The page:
TV & Internet in Dublin


TV and Radio Service in Ireland

Public service broadcasting in Ireland means comprehensive radio and television services that are free to transmit programmes that entertain, educates, inform and cater for all members of the community. These services must also provide news and current affairs programmes, including coverage of proceedings in the Houses of the Oireachtas (Irish Parliament) and the European Parliament.

Each year, the government provides a grant to RTE (the national broadcasting organisation), which is funded by the television licence fee. RTE has responsibilities to deliver public service programmes in Ireland. The television licence fee is collected by An Post on behalf of the Minister for Department of Communication, Climate Action and the Environment, who has responsibility for broadcasting policy in Ireland.

TV License in Ireland

Every household, business, or institution in Ireland with a television or equipment capable of receiving a television signal (using an aerial, satellite dish, cable or other means) must have a television licence. A television licence is a certificate that states that you have paid the appropriate fee to the government and contributed to the cost of public service broadcasting in Ireland. Your television licence is issued for 1 year in general.

TV Channels in Ireland

There are 72 Radio and TV channels in Ireland. The major stations include:

Free TV channels:

  • RTÉ One - main RTÉ national station
  • RTÉ Two - secondary RTÉ national station
  • TV3 - independent commercial broadcaster
  • TG4 - National Irish Language station (formerly TnaG)

Radio Channels in Ireland

  • RTÉ (national state broadcaster)
  • RTÉ Radio 1 - mainly news and current affairs
    • RTÉ 2fm (formerly Radio 2) -pop and rock music
    • RTÉ Lyric FM - classical music and arts programming
    • RTÉ Raidió na Gaeltachta - Irish language programmes
  • 98FM
  • FM104
  • Dublin's Q102
  • Spin 1038
  • Today FM
  • Newstalk

Cable TV

The main providers of cable are:

  • Virgin Media Ireland is by far the largest cable and MMDS operator, owning all of the state's MMDS licences and almost all of the state's cable TV operators. Virgin Media also offers analogue and digital cable television services in cities and towns throughout the country (with the exception of Cork, where the network is digital-only) as well as MMDS services in rural areas.
  • Sky Digital
  • NTL
  • Crossan CableComm which operates in Longford
  • Smyths Cablevision which operates in Cavan
  • Casey Cablevision which operates in Dungarvan, County Waterford.

Satellite TV

Direct broadcast satellite service has been available since the late 1980s with the arrival of free-to-air satellite Astra and subscription service Sky Television.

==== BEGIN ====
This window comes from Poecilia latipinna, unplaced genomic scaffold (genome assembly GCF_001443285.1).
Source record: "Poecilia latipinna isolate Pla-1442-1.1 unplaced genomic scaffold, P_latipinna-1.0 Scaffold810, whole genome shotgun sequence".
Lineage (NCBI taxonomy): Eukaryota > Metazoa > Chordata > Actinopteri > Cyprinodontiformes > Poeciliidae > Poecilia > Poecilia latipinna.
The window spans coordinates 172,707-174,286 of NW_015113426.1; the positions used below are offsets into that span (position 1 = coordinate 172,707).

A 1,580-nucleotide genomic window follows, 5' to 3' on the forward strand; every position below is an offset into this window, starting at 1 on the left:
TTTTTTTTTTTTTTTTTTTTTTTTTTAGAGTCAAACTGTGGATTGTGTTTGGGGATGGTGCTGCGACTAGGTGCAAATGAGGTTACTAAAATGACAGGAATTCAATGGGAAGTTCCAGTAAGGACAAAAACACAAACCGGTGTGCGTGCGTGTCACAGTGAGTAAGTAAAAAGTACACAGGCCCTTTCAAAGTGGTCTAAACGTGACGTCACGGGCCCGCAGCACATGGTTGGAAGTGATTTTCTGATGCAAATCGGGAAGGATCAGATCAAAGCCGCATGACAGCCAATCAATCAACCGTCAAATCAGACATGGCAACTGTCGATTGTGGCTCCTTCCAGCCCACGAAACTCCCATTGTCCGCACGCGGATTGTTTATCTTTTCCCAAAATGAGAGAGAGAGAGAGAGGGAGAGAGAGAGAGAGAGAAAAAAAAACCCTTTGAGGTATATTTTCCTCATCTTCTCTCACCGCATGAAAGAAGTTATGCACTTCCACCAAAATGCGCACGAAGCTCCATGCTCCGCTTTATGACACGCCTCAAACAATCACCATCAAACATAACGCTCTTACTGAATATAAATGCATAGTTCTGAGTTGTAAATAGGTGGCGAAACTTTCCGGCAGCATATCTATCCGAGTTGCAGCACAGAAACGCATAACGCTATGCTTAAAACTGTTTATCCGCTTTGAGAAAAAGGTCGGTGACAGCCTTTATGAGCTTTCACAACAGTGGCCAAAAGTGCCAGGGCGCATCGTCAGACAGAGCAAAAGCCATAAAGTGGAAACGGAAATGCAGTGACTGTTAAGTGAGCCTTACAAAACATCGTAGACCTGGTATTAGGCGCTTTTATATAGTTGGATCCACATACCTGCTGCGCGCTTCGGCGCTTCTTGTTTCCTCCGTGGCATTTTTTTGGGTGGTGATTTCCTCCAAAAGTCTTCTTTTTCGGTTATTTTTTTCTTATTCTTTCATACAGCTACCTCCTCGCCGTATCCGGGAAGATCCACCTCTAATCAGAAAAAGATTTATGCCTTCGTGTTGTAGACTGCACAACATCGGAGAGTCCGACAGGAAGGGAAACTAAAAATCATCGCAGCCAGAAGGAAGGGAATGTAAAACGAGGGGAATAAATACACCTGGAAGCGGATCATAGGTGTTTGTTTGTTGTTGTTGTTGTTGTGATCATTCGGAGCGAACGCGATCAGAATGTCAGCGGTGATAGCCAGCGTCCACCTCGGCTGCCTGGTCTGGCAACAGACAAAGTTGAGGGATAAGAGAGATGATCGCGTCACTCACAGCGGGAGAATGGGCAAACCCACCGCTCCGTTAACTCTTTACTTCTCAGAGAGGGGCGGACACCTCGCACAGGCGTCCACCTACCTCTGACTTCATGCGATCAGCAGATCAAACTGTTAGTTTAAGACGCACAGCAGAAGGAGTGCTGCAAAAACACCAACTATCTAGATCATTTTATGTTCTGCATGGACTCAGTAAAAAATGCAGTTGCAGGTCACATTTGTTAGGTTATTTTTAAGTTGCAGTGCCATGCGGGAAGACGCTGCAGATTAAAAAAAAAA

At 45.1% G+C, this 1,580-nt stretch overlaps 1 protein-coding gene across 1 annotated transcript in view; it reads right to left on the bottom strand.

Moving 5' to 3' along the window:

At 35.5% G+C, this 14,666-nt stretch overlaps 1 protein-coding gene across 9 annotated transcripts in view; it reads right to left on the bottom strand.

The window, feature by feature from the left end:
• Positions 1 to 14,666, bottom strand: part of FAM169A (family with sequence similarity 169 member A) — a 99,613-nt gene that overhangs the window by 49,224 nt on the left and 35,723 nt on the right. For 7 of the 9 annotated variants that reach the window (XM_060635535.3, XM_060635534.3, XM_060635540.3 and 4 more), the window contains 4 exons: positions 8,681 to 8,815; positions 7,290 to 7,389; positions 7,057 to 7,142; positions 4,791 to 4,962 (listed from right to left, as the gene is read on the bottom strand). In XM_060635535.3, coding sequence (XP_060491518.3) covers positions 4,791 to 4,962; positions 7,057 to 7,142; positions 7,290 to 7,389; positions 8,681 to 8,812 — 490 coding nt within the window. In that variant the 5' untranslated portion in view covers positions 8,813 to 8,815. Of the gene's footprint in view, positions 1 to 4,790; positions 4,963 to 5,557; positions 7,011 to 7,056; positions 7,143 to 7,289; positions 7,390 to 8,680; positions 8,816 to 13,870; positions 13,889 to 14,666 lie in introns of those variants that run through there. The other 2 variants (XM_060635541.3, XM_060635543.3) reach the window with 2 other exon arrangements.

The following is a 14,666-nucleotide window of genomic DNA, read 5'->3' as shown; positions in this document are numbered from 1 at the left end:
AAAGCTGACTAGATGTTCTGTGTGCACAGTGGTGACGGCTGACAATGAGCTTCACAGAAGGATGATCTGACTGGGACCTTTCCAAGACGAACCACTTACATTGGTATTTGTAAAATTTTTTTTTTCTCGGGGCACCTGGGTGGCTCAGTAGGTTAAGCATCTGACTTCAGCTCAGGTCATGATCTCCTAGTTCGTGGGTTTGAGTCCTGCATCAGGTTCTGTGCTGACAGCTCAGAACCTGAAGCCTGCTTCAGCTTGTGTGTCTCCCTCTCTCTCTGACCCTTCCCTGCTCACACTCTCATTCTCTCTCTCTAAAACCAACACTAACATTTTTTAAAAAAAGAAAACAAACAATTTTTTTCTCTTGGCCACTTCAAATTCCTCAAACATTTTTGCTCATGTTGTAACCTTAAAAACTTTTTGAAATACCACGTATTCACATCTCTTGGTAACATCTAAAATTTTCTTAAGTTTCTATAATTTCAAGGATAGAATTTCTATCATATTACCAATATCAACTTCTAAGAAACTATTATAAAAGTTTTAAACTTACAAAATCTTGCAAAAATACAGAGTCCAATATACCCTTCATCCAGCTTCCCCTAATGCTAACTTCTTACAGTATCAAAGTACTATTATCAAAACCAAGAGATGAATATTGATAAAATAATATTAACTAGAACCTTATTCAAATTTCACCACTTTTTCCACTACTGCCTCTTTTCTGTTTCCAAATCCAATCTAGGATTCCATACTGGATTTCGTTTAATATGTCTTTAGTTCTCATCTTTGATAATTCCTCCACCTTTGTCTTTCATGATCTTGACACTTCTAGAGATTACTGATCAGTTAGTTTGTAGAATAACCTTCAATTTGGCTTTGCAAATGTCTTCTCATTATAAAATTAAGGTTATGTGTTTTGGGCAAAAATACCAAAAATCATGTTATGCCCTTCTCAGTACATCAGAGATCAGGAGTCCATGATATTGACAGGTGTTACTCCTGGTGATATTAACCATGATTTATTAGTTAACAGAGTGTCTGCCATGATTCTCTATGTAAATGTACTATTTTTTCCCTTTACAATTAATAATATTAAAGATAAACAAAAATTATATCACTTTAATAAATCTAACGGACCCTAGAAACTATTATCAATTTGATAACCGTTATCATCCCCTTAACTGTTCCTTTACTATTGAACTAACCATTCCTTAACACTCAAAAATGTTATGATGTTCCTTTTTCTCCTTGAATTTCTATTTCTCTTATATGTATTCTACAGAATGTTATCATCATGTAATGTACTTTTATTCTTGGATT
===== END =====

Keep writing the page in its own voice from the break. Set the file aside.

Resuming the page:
While Sky is the biggest single multichannel television network in Ireland broadcasting digital satellite television services, it is by no means the only satellite broadcasts available. Virgin Media Ireland, Magnet Networks, Eir and Smart Vision, among others, provide similar digital television services to Irish viewers, and most free to air broadcasts available in Europe are available in Ireland via the right receiver (set top box) and a dish pointed at the correct satellite.

Internet in Ireland

Internet is used by at least 77% of the population. There are many different options for accessing the Internet from your home. Options include:

  • Dial-up with a computer modem via a telephone line
  • Broadband over designated cables
  • Wireless connections using Wi-Fi, satellite and mobile phone technology

The option you choose can depend on cost, connection speed, quality of connection and whether a service is available in your area.

The Commission for Communications Regulation (ComReg) provides information on Internet services on Comreg's website.

Internet Providers in Ireland

The Commission for Communications Regulation (ComReg) regulates Internet service providers. There are a wide variety of them operating in the market, each using different technologies and offering different services to users.

Most providers offer service packages that, in addition to an Internet connection, also include a phone line and interactive TV. The speed and price of the Internet connection depends on the infrastructure available at your address. Commonly the price of a router is included in the contract, however you can choose to buy your own.

You can find a list of the Internet service providers authorised to operate in Ireland on ComReg's independent price guide website, as well as a price guide that will allow you to compare the costs of home phone, broadband, mobile phone and combined packages for your specific usage needs.

Moreover, the Irish government's broadband site provides information on broadband to the general public. This website will allow you to locate a broadband provider for the town where you live.

The main Irish broadband providers are:

WiFi in Dublin

WiFi is offered around the city for free and it is available 24/7 at various hotspots. The free version of the service provides a download speed of 512Kbps and an upload speed of 128Kbps.

A premium service is also available:

  • 24-hour rate (use within one month) 3Mbps - €5
  • One month (24hrs per day) 3Mbps - €10
  • Flat rate (365 days no time limit) 6Mbps €8 per month

Update 14/10/2017


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